The annual Kilimanjaro Marathon is set this year for Sunday March 1 2009. This is one of the most popular of the exotic global marathon destinations and is an unusual mix of bucolic African highland scenery and top flight international runners. The marathon is hosted by the town of Moshi, the main jump-off point for Kilimanjaro, and a scenic destination in its own right, set as it is in the heartland of the small scale coffee growing region, and of course with the iconic backdrop of Kilimanjaro ever present.
March is an excellent time to visit the region, just before the onset of the long rains, and with the ubiquitous haze briefly absent. The marathon route uses a combination of local roads to trace a circuit of 42.2 Kilometers through small rural villages and homesteads with large numbers of local people lining the route to share the excitement. The race starts at Moshi Stadium and briefly traces the main Dar es Salaam road before turning towards the mountain and heading for the tiny mountain village of Mekwa. The turnaround point marks approximately 32 kilometers, at which point the route becomes a fast downhill run back towards Moshi Stadium.
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There is a bike race and also a half-marathon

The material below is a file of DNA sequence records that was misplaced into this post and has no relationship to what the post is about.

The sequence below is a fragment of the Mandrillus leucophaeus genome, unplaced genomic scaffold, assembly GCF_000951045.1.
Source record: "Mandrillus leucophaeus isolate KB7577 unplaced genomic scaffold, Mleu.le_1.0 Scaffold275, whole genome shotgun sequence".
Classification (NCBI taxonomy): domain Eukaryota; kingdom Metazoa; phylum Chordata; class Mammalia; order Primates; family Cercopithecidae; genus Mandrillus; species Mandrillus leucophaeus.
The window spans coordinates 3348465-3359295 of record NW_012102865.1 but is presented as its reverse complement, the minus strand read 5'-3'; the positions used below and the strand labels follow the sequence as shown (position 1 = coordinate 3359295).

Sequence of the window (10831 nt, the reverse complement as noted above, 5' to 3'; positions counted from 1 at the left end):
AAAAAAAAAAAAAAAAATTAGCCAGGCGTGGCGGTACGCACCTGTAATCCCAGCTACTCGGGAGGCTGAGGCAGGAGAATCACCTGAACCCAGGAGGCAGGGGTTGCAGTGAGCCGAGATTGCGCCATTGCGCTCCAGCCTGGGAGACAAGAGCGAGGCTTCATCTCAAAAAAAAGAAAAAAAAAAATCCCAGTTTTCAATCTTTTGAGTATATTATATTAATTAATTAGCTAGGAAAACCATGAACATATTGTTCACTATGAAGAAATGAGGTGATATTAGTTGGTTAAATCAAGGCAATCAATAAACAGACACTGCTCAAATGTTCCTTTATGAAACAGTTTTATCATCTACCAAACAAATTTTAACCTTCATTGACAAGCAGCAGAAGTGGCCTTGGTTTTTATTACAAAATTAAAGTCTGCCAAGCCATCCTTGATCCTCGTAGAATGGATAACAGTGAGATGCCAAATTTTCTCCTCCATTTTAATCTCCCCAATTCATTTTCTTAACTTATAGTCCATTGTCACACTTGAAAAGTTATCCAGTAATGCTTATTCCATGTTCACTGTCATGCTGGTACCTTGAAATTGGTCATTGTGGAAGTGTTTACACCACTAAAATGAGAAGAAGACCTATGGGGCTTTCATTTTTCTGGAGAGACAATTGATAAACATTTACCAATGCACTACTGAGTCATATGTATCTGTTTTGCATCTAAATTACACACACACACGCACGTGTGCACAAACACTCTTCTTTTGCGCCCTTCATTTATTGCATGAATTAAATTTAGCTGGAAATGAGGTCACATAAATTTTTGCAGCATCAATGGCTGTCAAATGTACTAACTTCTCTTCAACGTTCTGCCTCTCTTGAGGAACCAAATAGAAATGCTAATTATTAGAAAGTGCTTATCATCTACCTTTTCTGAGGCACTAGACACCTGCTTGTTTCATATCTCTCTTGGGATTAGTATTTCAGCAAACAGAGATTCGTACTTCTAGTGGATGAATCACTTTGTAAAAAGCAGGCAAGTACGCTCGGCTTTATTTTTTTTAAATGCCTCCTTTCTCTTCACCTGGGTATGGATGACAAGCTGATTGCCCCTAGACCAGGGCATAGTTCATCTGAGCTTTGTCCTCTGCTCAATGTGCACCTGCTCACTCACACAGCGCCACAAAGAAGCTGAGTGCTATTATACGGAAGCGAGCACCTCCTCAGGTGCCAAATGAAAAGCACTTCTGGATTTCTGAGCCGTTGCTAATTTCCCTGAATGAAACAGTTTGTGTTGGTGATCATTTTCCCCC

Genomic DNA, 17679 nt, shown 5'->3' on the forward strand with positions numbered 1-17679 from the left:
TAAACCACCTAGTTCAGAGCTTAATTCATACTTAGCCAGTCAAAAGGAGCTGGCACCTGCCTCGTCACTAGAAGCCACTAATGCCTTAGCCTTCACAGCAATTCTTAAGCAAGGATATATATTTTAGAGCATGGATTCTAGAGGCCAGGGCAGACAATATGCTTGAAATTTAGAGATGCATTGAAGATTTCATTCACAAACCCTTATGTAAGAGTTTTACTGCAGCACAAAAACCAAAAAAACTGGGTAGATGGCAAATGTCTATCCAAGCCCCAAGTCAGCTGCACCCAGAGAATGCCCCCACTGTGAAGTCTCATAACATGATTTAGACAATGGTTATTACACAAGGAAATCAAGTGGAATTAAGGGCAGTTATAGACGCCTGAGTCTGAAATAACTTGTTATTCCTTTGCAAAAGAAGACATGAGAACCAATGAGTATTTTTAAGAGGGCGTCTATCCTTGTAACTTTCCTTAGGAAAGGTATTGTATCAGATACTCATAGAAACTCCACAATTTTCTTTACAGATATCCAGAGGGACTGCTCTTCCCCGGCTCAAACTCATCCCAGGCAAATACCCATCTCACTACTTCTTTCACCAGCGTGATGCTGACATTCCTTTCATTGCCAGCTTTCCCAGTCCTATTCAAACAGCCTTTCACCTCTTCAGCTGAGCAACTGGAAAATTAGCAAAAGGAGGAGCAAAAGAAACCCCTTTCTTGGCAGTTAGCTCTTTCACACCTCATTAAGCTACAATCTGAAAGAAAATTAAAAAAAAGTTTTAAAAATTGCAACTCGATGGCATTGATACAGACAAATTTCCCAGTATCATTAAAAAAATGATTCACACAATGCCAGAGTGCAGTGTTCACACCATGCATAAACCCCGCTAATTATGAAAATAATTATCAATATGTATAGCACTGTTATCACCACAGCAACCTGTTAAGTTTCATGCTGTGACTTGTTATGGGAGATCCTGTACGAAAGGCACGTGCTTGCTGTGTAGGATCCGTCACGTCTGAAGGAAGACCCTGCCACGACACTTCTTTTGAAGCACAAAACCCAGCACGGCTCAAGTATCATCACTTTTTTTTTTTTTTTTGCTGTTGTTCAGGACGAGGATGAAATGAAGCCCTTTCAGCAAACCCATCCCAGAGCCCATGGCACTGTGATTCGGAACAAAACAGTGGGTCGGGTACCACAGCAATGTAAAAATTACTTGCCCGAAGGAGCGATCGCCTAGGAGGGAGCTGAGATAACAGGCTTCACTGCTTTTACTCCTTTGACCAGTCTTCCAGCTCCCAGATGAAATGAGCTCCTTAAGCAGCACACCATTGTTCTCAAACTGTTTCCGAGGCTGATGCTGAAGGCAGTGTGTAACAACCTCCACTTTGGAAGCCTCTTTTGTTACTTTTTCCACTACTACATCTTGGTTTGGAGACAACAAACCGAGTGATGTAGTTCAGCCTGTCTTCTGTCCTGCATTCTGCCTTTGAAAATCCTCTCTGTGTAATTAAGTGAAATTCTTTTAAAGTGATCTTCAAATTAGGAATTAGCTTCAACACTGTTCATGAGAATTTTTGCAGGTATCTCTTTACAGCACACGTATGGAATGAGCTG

The main sponsors of the event are Air Tanzania, Tanzania Breweries and the ubiquitous South African communications giant Vodacom, and the entire event is extremely well organized and supported. This year top Tanzanian and Kenya runners will be competing, which lends weight to what otherwise might be seen as a promotional fun-run for local tourism, and a fact that will help pitch the Kilimanjaro Marathon onto the world circuit with some surety. It is still a little way shy of competing with other major events on the global calendar, and still has a little bit of a rustic flavor. This is part of the charm of the event, however, and in fact part of the charm of the whole region. Kilimanjaro is probably the most recognizable climbing destination in the world, and yet the park itself, the wider support region and the tourist industry locally, maintains its sense of being a sleepy cottage industry which definitely is very much part of its appeal.
So for any and all of you out there for whom testing your resolve on a full marathon is not enough, and you need a multi-day trek to the top of Africa’s highest peak to round off a week of mild exercise, get your nikes on and pound the pavement around Kili this year, it promises to be one of highlights of marathon calendar.